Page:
Let them eat salt!

Let them eat salt!

If you have been keeping abreast of the news lately, you might have come across a news story that highlighted a recent study published in the New England Journal of Medicine (NEJM), which found that salt consumption wasn’t associated with an increase in systolic blood pressure in either men or women, after controlling for factors like age (1). Given that health authorities have been saying for years that salt increases the risk of hypertension, these recent findings are another wrench in works for low-salt proponents. This is not to say that very high salt consumption is safe. There is good evidence that reducing salt intake from 9-12 g per day, in large part from eating junk food and prepackaged foods, to less than 7 g per day, does promote a significant fall in systolic blood pressure (2). The problem is getting a handle on what exactly this means, particularly when these same changes seem to have no effect on lipid levels, and the risk of dying from cardiovascular disease is at b … [Read more...]

Food As Medicine launched!

Food As Medicine launched!

Since Food As Medicine: The Theory and Practice of Food was published in 2011, we have received countless requests for it to be turned into a distance learning course. We appreciate that you can learn only so much from the written word, and with this in mind, have developed the Food As Medicine Online Learning Program that will bring to light the principles and practices of using food as medicine. The course itself is divided into twelve, highly detailed recorded webinars, and includes a copy Food As Medicine (2014 edition), on-demand instructional videos, an online forum, assessment materials, and every week while the semesters are running, participation in a 90 minute Q&A webinar with Todd Caldecott for an entire year. If you register for the Food As Medicine Online Learning Program before September 15 the cost is $445, but then increases to its regular price of $495 (including shipping). The new semester for the Food As Medicine Online Learning Program begins October 2. Make … [Read more...]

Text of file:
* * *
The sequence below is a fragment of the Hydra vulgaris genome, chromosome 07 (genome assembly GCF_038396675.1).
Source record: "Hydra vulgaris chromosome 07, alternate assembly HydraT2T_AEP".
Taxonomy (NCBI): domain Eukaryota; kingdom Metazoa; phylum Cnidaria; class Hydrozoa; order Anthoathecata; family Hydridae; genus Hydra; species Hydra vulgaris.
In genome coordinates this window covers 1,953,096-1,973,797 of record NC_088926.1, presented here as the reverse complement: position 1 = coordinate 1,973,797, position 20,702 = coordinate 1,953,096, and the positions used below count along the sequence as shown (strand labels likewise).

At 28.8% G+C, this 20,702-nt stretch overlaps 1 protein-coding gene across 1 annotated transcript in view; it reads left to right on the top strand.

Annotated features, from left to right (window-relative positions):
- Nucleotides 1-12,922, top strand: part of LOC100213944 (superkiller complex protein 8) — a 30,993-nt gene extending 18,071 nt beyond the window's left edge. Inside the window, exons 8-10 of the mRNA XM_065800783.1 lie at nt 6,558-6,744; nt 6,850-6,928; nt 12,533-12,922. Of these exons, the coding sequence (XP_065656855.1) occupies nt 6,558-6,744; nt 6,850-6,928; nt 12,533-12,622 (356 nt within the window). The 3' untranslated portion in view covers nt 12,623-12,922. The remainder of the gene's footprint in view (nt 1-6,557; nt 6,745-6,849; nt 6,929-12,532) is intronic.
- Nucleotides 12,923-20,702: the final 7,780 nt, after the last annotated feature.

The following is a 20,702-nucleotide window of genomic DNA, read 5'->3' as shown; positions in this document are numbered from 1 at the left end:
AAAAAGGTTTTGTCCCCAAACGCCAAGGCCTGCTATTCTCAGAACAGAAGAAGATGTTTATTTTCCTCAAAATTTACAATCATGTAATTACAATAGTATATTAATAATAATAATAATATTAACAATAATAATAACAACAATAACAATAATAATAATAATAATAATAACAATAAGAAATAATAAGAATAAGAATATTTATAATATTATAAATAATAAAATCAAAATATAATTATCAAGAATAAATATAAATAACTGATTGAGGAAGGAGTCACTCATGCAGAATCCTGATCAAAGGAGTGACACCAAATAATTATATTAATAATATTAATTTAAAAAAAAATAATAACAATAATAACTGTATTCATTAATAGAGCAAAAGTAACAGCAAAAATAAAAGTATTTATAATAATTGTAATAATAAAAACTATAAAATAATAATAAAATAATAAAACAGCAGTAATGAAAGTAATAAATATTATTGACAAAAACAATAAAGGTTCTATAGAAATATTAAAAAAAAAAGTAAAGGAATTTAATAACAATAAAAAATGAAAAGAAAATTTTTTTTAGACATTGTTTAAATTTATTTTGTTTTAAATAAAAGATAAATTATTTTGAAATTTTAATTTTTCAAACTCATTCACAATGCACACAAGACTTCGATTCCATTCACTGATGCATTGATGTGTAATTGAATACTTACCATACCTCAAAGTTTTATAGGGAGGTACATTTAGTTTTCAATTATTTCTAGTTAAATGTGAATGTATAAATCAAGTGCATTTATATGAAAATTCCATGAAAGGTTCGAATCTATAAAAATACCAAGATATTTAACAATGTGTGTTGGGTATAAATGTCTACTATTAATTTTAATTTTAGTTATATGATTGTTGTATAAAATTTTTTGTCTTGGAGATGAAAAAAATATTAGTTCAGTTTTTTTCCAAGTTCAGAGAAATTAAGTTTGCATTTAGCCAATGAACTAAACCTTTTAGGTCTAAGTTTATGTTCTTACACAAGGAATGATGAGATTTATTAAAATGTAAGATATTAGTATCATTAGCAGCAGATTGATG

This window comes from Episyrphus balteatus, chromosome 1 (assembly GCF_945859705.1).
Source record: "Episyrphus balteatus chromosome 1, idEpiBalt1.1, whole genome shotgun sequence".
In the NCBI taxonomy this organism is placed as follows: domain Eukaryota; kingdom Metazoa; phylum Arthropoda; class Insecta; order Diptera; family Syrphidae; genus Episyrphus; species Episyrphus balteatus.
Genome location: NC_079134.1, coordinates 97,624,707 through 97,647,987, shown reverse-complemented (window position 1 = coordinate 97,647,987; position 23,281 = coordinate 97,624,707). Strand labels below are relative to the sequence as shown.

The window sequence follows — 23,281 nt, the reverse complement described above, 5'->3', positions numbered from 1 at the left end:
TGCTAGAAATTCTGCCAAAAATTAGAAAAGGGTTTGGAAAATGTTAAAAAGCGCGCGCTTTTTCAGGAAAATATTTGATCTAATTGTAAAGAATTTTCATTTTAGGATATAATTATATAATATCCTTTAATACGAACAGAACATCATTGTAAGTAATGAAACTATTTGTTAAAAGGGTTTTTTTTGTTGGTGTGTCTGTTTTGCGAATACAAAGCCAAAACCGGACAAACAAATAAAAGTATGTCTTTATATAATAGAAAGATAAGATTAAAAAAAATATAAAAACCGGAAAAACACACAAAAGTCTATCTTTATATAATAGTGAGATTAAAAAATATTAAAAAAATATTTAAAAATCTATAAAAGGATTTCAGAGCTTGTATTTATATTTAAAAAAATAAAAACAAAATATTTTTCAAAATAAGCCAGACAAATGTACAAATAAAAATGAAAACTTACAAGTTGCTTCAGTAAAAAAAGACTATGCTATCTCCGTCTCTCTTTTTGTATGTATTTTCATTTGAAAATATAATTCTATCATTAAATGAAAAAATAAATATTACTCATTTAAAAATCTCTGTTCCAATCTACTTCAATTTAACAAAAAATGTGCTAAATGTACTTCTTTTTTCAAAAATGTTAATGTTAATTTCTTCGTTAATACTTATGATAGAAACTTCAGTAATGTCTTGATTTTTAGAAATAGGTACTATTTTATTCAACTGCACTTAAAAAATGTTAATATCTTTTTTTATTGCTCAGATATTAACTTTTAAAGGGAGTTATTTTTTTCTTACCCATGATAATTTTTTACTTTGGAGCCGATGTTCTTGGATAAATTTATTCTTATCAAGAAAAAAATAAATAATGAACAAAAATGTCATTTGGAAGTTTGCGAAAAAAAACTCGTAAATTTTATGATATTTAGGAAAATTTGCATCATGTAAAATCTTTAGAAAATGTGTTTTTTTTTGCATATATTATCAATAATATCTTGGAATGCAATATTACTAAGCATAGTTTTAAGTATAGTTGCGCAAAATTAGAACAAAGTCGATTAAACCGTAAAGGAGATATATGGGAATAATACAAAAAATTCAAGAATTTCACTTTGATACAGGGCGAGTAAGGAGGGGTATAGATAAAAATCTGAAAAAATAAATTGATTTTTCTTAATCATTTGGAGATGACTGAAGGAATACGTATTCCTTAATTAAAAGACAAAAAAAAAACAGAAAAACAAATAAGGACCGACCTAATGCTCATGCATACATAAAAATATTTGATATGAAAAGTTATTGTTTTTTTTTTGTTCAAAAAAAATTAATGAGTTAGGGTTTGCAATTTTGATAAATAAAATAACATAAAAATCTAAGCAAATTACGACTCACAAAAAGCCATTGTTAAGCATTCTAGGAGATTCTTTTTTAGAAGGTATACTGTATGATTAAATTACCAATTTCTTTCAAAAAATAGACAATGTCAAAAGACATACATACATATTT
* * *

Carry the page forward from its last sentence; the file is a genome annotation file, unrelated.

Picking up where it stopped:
My take on E3 Live during pregnancy

My take on E3 Live during pregnancy

Several months ago a patient in her first trimester of pregnancy asked me about a new product called E3Live® BrainON®, and was wondering if this product was safe her to take. Many of her friends were taking it, and she was wondering about a convincing testimonial from an Evita Ramparte on the E3Live® website. I went through my entire pregnancy drinking E3Live® Enhanced with BrainON, which kept my mind alert, awake and positive. I gave birth to [a] very healthy baby boy. I am breastfeeding, and I believe it is thanks to E3Live® that I have plenty of milk and no post-partum depression. We're in good spirits and good health. Besides, I have already lost all the weight I gained in pregnancy! As a wellness journalist, I am often asked whether E3 is safe for pregnant and nursing moms. On the bottle, it's written: 'Consult your physician.' Unfortunately, few physicians know about this beautiful gift of Nature. Naturally, they are afraid to recommend something they have not stud … [Read more...]

Dealing with cold and flu season

Dealing with cold and flu season

(pictured above Ligusticum canbyi)  Well, it's that time of year, and people are dropping like flies. Why is it that almost everyone succumbs to sickness during that fall, and how can we prevent it? From the perspective of medical science, a cold or flu is caused by one of over 200 different viruses, most commonly one of the rhinoviruses, coronaviruses, influenza viruses or the adenoviruses. Typical symptoms include cough, sore throat, runny nose, sneezing, and fever, and while most people get better in about seven to ten days, some symptoms can last up to three weeks or longer. While the science isn't clear, it is generally thought that susceptibility to viral infection occurs during this time due to factors such as decreased humidity, which increases viral transmission rates by allowing tiny viral droplets to disperse farther and stay in the air longer, as well as the fact that most of use spend more time indoors, which enhances viral transmission. But apart from that, medical … [Read more...]

The FODMAPS diet

The FODMAPS diet

Over the past couple years I have heard practitioners and patients refer to the FODMAP diet as a way to resolve chronic gut issues like irritable bowel syndrome (IBS). In a nut shell, the FODMAP diet refers to the reduction or elimination of foods that contain various long-chain sugars found in foods such as cereals, pulses, root vegetables, and fruits (see this list). Specifically, the term FODMAP is an acronym devised by researchers at Monash University in Australia, referring to foods that contain "Fermentable Oligo-saccharides, Disaccharides, Mono-saccharides and Polyols".  According to proponents of the FODMAP restriction diet, as well as similar diets such as the Specific Carbohydrate and GAPS diet, many of these sugars aren't properly digested. As a result, they are utilized instead by some of the bacteria that naturally inhabit our intestines, leading to their enhanced growth and fermentation, causing symptoms such as gas, bloating, colic, and diarrhea. Many people following a F … [Read more...]